Hypertension, or high blood pressure, is a condition that affects 75 million Americans.
Davis Bu, MD, an internal medicine physician at the MelroseWakefield Medical Building at 888 Main St. in Wakefield, treats many patients with hypertension. He offered the following four things to know about hypertension.
- What is hypertension? Blood pressure is determined both by the amount of blood your heart pumps and the amount of resistance to blood flow in your arteries. The more blood your heart pumps and the narrower your arteries, the higher your blood pressure. Over time, the high pressure damages your arteries and can lead to heart attack or stroke.
- What are the symptoms? “Hypertension has been called ‘the silent killer,’” said Dr. Bu. “Most people with high blood pressure never even know it because they may never show symptoms. It is estimated that there are probably as many as 12 million people who most likely have hypertension and don’t know it. That is why it is so important to have regularly scheduled wellness visits with your primary care provider.”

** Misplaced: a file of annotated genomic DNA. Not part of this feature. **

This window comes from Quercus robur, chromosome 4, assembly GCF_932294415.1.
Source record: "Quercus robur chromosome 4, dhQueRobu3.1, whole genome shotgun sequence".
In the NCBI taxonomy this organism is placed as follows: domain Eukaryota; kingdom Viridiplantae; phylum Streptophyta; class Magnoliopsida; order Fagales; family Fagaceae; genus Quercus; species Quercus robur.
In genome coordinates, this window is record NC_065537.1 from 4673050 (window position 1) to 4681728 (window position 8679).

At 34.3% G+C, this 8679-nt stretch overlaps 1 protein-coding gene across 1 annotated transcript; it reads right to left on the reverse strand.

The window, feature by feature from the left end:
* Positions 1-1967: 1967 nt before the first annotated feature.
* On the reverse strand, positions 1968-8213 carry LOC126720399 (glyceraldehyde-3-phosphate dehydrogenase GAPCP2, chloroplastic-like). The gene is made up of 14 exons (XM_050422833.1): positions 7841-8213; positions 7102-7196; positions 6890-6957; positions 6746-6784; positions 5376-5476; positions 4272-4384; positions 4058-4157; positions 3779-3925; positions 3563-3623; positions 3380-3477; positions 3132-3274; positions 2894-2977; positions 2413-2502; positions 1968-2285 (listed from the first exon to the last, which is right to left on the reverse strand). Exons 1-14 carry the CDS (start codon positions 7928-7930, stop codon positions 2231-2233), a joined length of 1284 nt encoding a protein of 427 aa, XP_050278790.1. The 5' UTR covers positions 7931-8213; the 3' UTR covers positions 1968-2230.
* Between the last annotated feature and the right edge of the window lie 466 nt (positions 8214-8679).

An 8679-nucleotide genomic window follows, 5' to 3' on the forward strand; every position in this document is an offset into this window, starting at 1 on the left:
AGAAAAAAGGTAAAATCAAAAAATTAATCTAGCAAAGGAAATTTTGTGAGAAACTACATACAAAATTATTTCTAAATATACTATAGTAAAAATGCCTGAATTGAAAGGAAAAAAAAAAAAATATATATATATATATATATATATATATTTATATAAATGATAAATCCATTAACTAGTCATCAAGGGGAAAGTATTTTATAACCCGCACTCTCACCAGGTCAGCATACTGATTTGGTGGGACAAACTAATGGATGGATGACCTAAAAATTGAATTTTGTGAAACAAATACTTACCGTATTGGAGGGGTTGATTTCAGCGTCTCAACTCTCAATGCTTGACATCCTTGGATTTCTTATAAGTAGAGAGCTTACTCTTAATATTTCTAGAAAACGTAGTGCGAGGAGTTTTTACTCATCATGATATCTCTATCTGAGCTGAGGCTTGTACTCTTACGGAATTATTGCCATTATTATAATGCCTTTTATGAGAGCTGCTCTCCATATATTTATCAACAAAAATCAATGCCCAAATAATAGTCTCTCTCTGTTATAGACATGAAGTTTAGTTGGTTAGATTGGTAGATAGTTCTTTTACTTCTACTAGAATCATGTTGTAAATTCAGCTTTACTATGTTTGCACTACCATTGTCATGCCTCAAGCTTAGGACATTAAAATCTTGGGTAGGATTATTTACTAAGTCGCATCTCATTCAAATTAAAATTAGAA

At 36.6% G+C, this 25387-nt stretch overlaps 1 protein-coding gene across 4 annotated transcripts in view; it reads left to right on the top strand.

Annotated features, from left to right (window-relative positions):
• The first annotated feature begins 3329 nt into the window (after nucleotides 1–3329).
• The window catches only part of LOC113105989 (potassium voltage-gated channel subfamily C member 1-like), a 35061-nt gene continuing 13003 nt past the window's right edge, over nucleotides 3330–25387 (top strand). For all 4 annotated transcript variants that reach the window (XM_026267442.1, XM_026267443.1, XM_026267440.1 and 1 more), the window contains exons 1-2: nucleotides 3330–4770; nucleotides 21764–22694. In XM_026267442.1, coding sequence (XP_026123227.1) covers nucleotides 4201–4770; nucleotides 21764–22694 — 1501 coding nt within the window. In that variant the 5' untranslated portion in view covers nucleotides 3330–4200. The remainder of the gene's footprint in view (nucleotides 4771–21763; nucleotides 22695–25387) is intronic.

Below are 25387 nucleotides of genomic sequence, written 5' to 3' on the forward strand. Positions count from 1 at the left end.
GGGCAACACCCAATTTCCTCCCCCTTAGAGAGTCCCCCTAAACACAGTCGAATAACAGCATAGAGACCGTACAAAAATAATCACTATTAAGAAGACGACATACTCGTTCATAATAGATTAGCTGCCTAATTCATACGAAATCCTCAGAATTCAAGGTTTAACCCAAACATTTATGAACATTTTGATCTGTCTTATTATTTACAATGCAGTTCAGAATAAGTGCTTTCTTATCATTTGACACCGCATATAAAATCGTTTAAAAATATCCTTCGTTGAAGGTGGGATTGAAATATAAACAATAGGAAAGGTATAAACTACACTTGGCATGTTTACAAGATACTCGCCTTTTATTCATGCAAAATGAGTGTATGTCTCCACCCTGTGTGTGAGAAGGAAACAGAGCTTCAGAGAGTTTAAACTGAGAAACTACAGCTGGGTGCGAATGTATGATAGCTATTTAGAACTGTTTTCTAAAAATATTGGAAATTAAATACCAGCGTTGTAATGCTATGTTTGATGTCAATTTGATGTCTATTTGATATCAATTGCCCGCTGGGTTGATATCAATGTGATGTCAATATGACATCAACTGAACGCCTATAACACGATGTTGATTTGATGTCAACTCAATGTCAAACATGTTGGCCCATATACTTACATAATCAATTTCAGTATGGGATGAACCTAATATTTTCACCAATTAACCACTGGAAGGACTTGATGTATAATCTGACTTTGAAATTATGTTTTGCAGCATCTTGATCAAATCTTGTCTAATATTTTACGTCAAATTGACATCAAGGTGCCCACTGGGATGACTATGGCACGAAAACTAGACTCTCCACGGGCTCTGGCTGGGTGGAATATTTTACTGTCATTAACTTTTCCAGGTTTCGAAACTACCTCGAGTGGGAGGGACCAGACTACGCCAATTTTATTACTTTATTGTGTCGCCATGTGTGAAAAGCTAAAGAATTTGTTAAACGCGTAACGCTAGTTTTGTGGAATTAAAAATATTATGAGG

- What are the risk factors? According to Dr. Bu, there are two sets of risk factors. “Unfortunately, the two most common risk factors – age and genetics – we can’t really do much about.” Other factors that we can control include being overweight, not getting enough exercise, drinking too much alcohol, and having a high-salt diet.
- What are the treatments? As Dr. Bu explains, “lifestyle changes are the cornerstone to any therapy.” Losing weight, exercising and bringing moderation to things like salt and alcohol in your diet can make a big difference in minimizing risk for many chronic conditions including hypertension. “Beyond that, there are a number of medications that can be prescribed that can lower blood pressure,” said Dr. Bu. “It is important to have a conversation with your doctor to figure out which ones are the best for you.”
Davis Bu, MD, is an internal medicine physician practicing with Tufts Medical Center Community Care (formerly Hallmark Health Medical Associates) and affiliated with MelroseWakefield Hospital. For more information, call 781-620-4888.